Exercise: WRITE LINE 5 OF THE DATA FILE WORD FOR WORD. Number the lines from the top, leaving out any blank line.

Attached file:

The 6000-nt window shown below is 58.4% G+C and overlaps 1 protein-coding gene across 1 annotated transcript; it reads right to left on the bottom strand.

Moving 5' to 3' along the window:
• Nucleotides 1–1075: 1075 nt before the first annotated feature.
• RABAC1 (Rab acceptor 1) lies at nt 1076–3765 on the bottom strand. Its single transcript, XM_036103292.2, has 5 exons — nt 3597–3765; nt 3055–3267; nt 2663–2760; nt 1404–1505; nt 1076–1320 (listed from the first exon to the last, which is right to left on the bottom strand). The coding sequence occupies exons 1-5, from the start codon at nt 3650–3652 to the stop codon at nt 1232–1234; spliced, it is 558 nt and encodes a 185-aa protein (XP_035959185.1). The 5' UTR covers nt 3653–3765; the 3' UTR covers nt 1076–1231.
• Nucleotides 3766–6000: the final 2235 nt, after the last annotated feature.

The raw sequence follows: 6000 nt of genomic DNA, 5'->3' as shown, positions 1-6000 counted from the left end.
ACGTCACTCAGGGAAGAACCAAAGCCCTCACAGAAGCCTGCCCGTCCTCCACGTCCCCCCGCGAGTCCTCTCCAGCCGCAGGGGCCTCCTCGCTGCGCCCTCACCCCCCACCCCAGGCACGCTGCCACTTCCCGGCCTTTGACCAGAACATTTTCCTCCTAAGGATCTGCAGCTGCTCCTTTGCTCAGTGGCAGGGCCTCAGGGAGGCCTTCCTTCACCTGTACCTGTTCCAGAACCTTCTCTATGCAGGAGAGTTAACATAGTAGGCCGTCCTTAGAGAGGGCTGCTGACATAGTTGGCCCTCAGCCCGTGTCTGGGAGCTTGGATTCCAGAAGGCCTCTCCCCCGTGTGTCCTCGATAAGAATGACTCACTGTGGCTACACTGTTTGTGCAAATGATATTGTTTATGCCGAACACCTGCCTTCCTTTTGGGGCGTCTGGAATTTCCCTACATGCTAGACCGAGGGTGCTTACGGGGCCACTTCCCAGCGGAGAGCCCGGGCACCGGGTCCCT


• Nucleotides 3766–6000: the final 2235 nt, after the last annotated feature.